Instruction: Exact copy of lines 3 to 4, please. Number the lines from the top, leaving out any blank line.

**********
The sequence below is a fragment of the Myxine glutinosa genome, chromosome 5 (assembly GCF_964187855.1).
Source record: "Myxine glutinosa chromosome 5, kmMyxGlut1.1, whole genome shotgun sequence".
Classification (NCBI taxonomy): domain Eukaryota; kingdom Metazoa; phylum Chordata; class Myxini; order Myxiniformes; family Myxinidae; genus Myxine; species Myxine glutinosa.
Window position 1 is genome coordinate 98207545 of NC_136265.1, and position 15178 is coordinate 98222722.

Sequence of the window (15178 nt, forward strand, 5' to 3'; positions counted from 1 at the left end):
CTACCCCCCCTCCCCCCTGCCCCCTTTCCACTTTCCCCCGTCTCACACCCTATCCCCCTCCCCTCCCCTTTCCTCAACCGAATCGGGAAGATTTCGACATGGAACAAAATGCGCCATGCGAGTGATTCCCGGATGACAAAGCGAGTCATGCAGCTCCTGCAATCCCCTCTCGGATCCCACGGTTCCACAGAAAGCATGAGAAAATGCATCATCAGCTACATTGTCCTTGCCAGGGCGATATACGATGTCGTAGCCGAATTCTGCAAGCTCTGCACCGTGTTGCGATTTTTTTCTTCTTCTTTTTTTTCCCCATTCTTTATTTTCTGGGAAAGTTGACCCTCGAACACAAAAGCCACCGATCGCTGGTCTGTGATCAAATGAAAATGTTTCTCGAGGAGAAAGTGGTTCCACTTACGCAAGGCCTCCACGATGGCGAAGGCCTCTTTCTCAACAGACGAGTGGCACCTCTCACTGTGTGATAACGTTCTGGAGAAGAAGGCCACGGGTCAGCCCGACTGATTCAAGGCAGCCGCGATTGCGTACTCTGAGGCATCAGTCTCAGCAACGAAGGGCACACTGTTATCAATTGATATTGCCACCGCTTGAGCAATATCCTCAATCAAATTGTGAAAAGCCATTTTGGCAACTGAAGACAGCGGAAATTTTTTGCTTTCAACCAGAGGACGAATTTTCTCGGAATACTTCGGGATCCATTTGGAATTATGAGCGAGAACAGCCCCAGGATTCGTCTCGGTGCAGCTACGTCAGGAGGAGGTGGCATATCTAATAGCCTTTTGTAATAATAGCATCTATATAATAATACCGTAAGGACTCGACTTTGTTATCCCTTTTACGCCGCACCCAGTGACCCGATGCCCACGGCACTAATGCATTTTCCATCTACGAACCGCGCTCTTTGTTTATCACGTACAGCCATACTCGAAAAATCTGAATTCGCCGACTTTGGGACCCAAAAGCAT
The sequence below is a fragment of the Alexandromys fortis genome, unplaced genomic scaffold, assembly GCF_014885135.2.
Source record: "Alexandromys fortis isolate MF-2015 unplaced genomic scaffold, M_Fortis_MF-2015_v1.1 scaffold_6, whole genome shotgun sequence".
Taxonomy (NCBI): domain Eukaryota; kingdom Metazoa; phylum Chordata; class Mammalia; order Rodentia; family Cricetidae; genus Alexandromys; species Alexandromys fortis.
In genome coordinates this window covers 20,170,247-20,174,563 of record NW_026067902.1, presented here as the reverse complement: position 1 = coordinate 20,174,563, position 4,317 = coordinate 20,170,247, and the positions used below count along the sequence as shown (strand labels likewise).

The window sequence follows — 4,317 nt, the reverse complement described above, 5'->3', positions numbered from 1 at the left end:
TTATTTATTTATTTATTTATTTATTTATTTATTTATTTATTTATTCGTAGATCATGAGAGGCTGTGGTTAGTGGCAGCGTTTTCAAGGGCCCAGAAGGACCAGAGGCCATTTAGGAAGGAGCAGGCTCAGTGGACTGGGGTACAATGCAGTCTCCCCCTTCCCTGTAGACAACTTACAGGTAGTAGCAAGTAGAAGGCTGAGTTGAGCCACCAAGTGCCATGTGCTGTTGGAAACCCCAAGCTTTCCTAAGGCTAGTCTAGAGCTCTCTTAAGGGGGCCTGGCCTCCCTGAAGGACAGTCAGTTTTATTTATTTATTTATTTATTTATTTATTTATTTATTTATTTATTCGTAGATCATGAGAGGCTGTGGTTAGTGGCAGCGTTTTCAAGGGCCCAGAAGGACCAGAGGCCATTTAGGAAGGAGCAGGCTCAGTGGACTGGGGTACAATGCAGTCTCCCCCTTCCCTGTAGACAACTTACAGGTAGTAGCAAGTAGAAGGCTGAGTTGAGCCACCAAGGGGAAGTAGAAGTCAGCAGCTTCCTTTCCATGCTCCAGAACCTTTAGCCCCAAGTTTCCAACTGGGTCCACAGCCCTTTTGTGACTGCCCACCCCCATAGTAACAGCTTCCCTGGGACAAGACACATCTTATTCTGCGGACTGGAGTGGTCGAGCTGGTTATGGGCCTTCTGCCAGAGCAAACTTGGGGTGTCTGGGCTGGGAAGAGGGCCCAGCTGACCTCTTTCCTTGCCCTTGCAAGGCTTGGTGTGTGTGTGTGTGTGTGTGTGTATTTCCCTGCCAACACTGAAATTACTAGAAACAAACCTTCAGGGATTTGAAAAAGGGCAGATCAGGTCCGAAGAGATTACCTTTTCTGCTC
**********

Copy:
Classification (NCBI taxonomy): domain Eukaryota; kingdom Metazoa; phylum Chordata; class Myxini; order Myxiniformes; family Myxinidae; genus Myxine; species Myxine glutinosa.
Window position 1 is genome coordinate 98207545 of NC_136265.1, and position 15178 is coordinate 98222722.